10 years and counting?

By and

Sometimes it seems there’s a drawback to everything-even winning 10 national gymnastics titles.

“I heard someone mention that Kyle Whittingham was hoping the 12-0 year would quickly go away,” said balance beam coach Megan Marsden. “Well, I’ve got news for him. Those expectations will be there for a long, long time. Every year at this time-or even sooner than now-people start asking ‘Will this be the team that wins this year?’ That pressure has never let up. Once we won one national championship, that expectation never went away.”

A lot has changed in the world of collegiate gymnastics since 1981, when the Utes won their first championship. Women’s sports weren’t even sponsored by the NCAA until 1982, judging was wildly different (and variable), and promotional tools such as music and flashy lights were frowned upon.

Head coach Greg Marsden-now in his 31st year-played a major role in the early development of the sport. Despite having no background in gymnastics (he was a competitive diver), Greg Marsden led the Utes to six-straight national titles and 10 in just 15 years, cementing his status as one of the best collegiate coaches of all time in any sport.

Which, in turn, is why the Marsdens face criticism after just 10 years without a title, even as the Utes regularly finish in the “Super Six” each year.

Two-time NCAA all-around champion and Ute associate head coach Megan Marsden believes the “drought” is the result of a considerable talent hike in the college ranks.

“I don’t completely envy my athletes,” she said. “I feel like what it takes to win an event title, to win the all-around, to win the team championship is much different than in my days.”

The improved competition, she says, has made it harder for athletes to get away with many mistakes.

“Both my years of winning the all-around had mistakes. One year I had a fall off the beam and the other year I had three major breaks, all on different events, and I won the all-around. Today, if you take one step on one event, you probably won’t win.”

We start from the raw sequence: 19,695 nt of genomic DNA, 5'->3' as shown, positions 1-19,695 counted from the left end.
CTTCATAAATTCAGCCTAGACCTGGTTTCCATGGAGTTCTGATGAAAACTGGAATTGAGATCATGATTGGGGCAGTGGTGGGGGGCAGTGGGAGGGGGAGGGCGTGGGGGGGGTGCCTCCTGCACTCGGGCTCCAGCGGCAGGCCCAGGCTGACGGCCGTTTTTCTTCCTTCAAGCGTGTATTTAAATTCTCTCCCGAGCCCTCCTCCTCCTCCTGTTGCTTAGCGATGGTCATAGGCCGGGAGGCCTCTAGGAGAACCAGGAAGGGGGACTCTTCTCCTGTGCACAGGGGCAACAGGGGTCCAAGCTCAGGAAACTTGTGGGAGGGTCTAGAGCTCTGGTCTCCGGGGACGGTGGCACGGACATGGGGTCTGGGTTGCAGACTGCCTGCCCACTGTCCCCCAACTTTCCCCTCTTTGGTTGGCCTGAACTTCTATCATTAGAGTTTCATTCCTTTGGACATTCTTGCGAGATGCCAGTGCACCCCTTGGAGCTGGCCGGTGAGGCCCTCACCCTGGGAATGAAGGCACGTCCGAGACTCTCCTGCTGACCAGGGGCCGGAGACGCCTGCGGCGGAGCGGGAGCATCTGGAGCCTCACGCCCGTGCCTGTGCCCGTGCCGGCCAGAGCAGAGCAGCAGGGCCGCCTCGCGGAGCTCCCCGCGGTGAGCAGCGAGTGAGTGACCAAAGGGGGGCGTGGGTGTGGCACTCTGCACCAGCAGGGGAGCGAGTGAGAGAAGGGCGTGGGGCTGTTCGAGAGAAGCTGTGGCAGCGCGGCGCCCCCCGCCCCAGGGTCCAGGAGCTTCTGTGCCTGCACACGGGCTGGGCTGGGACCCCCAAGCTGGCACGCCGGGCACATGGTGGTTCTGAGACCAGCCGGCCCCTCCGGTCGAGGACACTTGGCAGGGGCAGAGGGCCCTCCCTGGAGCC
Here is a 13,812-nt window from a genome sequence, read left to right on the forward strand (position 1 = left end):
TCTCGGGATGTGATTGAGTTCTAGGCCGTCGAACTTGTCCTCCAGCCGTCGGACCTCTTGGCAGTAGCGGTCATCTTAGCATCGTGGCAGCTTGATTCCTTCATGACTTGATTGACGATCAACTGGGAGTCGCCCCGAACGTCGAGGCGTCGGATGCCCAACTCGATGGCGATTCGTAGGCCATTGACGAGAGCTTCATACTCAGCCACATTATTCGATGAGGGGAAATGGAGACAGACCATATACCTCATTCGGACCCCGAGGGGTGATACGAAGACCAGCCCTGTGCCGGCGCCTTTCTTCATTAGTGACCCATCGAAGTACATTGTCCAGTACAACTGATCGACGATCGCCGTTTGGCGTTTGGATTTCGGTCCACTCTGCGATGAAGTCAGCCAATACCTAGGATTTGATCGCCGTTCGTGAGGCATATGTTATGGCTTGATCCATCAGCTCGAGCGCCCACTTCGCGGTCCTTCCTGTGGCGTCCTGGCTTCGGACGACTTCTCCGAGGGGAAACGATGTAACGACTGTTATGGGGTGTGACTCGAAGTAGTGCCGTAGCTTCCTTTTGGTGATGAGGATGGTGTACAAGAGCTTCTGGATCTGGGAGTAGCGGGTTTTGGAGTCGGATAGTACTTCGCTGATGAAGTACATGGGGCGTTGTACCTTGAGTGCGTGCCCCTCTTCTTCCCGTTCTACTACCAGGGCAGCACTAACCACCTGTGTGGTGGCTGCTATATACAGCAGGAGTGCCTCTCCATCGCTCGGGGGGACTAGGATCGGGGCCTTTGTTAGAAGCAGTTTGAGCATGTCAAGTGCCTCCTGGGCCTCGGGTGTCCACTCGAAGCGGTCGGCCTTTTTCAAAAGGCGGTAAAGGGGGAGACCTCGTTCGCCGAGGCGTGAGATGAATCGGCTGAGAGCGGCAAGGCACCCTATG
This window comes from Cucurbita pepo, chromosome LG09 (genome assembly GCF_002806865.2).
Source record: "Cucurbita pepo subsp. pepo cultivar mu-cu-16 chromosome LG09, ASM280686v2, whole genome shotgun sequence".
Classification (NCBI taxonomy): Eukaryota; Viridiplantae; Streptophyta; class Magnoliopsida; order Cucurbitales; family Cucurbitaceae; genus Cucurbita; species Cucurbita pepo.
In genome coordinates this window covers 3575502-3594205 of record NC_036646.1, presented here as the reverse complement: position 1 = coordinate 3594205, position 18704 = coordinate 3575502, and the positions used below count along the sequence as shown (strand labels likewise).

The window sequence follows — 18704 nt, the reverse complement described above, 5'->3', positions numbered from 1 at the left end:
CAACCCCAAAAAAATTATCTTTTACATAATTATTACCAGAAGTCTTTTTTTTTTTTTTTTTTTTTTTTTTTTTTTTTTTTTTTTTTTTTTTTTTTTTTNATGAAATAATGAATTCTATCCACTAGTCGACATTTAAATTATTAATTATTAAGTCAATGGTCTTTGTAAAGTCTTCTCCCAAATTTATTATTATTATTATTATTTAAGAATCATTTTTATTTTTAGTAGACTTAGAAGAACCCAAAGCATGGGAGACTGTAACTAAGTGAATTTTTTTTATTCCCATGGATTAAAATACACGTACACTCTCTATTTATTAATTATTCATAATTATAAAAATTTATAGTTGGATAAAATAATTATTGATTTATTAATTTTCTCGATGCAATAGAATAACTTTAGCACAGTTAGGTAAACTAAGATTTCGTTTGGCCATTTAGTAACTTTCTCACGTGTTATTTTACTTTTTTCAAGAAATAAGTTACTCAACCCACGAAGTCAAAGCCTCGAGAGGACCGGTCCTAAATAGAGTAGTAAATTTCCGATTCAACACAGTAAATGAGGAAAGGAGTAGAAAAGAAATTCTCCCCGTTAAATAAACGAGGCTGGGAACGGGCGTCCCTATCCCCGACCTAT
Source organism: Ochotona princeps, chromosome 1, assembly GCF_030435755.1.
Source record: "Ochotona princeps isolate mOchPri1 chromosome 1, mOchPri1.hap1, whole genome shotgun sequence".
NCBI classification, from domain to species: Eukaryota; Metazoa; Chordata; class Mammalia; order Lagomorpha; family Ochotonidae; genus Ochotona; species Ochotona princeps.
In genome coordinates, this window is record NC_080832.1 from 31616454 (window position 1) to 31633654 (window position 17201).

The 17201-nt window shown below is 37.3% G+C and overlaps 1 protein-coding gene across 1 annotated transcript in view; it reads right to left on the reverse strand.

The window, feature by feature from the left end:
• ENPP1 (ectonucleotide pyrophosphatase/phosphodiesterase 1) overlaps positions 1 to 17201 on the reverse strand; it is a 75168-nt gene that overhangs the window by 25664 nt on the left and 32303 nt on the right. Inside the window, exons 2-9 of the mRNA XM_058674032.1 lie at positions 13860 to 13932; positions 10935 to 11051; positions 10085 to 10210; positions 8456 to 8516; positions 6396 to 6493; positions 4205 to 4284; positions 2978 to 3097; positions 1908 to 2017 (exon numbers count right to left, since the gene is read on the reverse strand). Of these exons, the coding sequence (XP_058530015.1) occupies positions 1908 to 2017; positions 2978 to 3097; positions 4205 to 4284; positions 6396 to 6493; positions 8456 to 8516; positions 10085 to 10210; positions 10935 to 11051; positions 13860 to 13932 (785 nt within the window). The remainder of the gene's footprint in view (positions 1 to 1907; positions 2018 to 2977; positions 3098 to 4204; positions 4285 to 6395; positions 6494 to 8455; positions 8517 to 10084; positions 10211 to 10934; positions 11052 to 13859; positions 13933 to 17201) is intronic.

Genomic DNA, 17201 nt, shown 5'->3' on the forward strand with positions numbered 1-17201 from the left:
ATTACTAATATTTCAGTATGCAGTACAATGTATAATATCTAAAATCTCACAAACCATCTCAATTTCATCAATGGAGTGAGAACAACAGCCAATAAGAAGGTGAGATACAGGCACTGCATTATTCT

The Marsdens believe that the Utes have a decent chance in 2006, but are careful to moderate their expectations.

“We’re a little bit of the underdog,” Greg Marsden said. “This is a very talented group, but is it the most talented group in the country? This year, no. That’s Georgia. But we’re close enough that it’s possible.”

Greg Marsden cites a shallow rotation as the primary weakness of the Ute team, a problem he believes next year’s promising recruiting class will resolve.

“We may be in a better position a year from now in terms of depth on every event to be right there in the mix, but I’m pretty realistic about where we are and what our chances are,” he said.

UCLA, Alabama, Florida, Stanford and Georgia could all take home the hardware with a big performance in Corvalis, Ore., at the NCAA Championships.

“Greg talks about how one team needs to get on a roll and have the stars and moon aligned at the same time,” Megan Marsden said. “Besides staying on the equipment, it’s which team can have all their athletes at peak performance on the same night. That’s what it takes. It’s not so much ‘Have you done your homework?’ or ‘Are you prepared?’ It’s ‘Did your team get lucky enough to have everybody hit on every event?'”

The Utes are used to the pressure that comes with the territory of being a national contender.

“We’ve always been up high in the rankings,” senior Gritt Hofmann said. “Every year, we’ve had a chance to win a championship. It’s mainly sticking landings. We’re peaking right now, and we just need to maintain focus and work on the little things.”

Megan Marsden wants Hofmann and other seniors to experience the same thrills that she had before they leave the U.

“I would like my athletes to get the chance to win,” she said. “Even though we do our best to make them feel like all our hard work paid off because we were there, in the mix-I know, because I’ve won, that it’s not the same. You don’t get a ring, you don’t get to be called national champions, and you don’t get to say ‘We’re No. 1.’ I want them to experience what it’s like to be No. 1. They deserve that.”

Her husband stresses the importance of staying healthy and well-rested in the weeks building up to the championships.

“For the next three weeks, they have to stay very directed and very intelligent,” Greg Marsden said. “There’s a lot going on, with school and stuff, and it’s tough to balance.”